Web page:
- Open a window or door to the outside and leave the room.
- Allow the bat time to escape (this may take a few hours if the bat is disoriented). Keep children and pets out of the room until you are sure the bat is gone.
Bats can have rabies. If the bat bites a human or a pet, do not allow the bat to escape, keep the bat enclosed in the room. Call the local Department of Animal Control to have an officer capture the bat. If the bat has bitten a human or a pet it will need to be tested for rabies. If a bat has been near sleeping people, especially children, it should be tested for rabies. Bat bites are small, and the person may not realize that they have been bitten. It is better to err on the side of caution and have the bat tested. Testing is done on the dead bats brain so it is important not to damage the carcass before testing. If the bat tests positive for rabies, medical attention is needed. A series of rabies vaccine, given as shots in the arm, will need to be given.
A bat found on the ground is likely a sick or injured bat or a pup that is just learning to fly. When a bat is on the ground it is very vulnerable and may be aggressive. Do not attempt to pick up a grounded bat.
If children or pets are in the area it is better to remove a grounded bat so that they do not come into contact with it. Wear a pair of leather gloves, place a plastic bowl or coffee can over the bat to capture it, and slide a piece of rigid cardboard underneath. Keep the cardboard held firmly to the bowl as you pick it up. If the bat bit a person or pet keep the bat for rabies testing and call the local Department of Animal Control. If the bat did not come into contact with humans or pets,release the bat at the base of a tree away from children or other animals. Place the bowl on the ground and slowly slide the cardboard out. Quickly remove the bowl and walk away from the bat. The bat will soon gain its bearings and crawl up the tree.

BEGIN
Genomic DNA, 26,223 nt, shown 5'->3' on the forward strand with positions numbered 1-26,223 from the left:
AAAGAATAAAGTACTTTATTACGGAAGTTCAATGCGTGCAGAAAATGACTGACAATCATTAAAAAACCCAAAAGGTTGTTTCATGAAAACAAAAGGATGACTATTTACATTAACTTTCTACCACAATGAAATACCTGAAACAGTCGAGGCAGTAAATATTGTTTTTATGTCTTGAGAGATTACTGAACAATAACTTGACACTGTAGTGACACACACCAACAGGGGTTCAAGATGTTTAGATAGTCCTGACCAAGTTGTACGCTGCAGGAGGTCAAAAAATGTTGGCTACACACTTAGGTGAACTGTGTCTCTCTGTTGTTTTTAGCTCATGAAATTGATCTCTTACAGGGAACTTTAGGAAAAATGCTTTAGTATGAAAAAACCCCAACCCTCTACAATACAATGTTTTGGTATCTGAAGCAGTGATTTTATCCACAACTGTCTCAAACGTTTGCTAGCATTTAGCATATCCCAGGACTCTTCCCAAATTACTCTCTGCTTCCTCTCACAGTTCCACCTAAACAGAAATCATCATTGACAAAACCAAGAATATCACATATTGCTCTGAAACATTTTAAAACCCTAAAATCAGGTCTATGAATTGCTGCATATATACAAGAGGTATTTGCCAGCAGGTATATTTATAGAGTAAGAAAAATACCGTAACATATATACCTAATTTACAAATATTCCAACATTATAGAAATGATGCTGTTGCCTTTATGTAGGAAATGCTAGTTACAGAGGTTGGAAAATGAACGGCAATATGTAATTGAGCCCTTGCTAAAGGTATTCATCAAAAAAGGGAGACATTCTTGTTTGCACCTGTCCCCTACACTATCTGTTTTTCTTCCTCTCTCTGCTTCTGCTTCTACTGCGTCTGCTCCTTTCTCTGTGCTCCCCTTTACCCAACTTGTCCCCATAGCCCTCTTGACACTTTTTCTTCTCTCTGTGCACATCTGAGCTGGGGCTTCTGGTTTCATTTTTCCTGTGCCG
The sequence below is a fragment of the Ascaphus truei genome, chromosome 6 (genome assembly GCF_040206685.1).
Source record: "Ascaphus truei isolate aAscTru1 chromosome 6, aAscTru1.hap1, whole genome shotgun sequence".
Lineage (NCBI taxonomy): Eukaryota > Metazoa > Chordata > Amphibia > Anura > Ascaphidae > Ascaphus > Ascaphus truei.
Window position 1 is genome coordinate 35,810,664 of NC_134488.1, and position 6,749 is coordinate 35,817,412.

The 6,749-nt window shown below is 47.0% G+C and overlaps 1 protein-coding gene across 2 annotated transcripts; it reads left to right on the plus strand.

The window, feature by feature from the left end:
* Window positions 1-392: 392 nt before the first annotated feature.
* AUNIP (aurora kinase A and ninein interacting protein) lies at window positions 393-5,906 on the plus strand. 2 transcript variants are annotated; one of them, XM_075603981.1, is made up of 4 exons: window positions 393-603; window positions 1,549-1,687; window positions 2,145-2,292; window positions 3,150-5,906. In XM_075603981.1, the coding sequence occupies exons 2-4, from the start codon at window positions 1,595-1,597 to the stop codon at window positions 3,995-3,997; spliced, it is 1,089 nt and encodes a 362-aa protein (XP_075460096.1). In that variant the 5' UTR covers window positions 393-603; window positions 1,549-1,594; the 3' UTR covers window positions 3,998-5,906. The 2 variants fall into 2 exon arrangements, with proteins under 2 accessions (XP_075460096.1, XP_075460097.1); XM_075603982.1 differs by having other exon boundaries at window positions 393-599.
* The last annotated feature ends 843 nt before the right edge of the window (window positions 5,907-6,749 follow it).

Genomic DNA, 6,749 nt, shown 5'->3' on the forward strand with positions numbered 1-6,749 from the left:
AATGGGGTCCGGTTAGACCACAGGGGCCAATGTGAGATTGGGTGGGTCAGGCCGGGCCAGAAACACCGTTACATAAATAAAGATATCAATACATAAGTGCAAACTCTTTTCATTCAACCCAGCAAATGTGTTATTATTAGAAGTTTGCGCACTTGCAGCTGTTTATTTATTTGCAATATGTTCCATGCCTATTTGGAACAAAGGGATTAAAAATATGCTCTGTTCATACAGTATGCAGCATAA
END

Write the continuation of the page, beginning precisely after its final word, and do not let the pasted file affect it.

Bat Colonies in Buildings
During the spring and early summer bats may set up maternity colonies in buildings. During the winter bats may hibernate in groups in buildings if natural shelter is unavailable. If at all possible, let the bat colony remain for the season. If the colony cannot be tolerated, contact an Illinois Department of Natural Resources District Wildlife Biologist for advice on how to deal with the colony.
Public Health Concerns
In Illinois, three to five percent of the bats tested each year have rabies. Rabies is usually fatal if not treated. Care should be taken to avoid contact with bats.
Bats have few parasites and those found on bats do not normally infect humans.
Histoplasmosis, a fungal disease associated with bird and bat droppings (guano), can infect humans. Most people exposed to histoplasmosis do not have any symptoms; others develop a flu-like illness. In some cases, histoplasmosis can be fatal. Bat guano in attics is not typically cause for concern, but wear a respirator if the guano is going to be cleaned out.
Despite educational outreach efforts, many myths still exist about bats. Most species have declined because of loss of habitat, and in some cases, because of human persecution. Bats are an important predator of insects and help keep insect populations under control. Guano deposits in some caves have been mined for fertilizer.
In Illinois, bats are protected under the Wildlife Code.
For more information on bats, visit Bat Conservation International.